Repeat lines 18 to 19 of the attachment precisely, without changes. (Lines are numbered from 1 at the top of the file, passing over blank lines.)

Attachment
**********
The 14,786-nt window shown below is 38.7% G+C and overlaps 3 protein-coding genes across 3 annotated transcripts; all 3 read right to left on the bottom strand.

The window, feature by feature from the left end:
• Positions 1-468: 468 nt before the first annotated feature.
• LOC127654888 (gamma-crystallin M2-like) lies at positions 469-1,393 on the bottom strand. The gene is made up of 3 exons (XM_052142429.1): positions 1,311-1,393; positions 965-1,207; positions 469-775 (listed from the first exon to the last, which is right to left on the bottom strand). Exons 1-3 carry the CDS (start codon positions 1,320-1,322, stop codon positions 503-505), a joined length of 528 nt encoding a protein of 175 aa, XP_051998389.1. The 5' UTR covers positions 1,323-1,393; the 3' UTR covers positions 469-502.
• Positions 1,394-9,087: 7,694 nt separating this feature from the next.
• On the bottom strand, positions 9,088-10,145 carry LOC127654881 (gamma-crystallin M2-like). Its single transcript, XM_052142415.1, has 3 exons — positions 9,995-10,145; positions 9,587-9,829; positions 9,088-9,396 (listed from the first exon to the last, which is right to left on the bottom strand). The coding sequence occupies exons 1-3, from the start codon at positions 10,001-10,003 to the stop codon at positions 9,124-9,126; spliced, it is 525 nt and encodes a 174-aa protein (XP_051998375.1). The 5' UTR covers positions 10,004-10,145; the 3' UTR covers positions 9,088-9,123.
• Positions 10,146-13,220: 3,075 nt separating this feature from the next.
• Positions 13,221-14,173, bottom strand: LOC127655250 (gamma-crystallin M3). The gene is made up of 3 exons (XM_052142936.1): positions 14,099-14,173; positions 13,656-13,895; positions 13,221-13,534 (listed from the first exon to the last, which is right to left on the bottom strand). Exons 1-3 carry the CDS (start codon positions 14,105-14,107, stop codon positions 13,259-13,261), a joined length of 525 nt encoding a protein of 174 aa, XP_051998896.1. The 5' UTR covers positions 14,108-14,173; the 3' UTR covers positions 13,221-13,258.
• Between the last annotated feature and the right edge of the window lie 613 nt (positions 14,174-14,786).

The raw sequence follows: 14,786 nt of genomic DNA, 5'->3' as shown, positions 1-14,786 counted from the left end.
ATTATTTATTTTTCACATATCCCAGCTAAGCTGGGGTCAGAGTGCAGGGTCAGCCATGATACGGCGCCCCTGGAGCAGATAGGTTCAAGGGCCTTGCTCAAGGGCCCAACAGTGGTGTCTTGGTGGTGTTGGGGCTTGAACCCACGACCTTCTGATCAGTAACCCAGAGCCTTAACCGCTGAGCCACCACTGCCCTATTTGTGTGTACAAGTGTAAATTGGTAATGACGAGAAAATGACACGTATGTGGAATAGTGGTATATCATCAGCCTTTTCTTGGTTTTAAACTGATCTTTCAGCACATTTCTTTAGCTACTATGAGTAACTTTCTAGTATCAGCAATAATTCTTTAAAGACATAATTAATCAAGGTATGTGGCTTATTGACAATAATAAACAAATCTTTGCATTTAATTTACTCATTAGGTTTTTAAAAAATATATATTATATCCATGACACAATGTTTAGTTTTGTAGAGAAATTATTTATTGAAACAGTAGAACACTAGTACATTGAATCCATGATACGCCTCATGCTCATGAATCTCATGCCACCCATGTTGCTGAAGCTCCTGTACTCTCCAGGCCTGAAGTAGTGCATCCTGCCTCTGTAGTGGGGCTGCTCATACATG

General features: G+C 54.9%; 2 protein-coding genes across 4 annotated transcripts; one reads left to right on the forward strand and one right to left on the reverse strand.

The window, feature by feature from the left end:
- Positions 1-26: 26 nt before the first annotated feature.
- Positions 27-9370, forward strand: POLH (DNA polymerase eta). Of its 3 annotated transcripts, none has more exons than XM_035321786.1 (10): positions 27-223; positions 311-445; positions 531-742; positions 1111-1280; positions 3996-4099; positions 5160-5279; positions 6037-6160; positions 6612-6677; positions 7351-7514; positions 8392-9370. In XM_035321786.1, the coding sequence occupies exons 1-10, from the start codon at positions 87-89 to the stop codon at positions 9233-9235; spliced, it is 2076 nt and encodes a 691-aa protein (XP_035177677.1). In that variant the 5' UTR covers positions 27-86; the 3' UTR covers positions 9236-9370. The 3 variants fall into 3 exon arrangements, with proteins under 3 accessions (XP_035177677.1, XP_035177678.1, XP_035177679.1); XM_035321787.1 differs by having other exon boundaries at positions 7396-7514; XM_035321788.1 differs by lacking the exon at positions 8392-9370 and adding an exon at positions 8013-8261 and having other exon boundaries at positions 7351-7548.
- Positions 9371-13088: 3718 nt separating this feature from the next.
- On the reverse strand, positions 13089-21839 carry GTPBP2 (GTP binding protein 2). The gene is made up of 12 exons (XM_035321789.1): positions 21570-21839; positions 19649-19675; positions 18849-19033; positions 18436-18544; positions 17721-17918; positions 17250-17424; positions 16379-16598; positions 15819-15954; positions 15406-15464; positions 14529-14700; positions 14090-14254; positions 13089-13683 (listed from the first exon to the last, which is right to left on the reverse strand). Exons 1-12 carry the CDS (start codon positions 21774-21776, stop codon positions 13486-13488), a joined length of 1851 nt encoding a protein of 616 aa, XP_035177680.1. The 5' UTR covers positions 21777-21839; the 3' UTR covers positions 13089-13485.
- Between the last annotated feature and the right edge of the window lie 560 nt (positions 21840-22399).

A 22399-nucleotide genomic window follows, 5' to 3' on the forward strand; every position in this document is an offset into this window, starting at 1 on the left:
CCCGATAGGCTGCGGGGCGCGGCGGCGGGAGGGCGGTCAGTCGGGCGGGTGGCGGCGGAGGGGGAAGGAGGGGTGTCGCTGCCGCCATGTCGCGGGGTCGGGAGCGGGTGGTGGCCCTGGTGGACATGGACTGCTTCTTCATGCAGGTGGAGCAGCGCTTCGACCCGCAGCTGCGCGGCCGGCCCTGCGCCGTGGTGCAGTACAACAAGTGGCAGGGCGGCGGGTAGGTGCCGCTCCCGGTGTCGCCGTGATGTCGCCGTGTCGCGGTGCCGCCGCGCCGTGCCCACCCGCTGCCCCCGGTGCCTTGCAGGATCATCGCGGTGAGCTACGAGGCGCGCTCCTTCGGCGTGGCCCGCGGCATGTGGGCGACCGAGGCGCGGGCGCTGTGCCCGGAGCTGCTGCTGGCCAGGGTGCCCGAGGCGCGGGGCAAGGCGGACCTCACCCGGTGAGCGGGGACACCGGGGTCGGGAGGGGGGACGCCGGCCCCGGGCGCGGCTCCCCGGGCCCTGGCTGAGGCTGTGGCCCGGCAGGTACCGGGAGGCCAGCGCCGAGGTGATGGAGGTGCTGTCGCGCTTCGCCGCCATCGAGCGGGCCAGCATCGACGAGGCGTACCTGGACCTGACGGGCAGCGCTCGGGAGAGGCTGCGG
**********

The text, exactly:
- Between the last annotated feature and the right edge of the window lie 560 nt (positions 21840-22399).

A 22399-nucleotide genomic window follows, 5' to 3' on the forward strand; every position in this document is an offset into this window, starting at 1 on the left: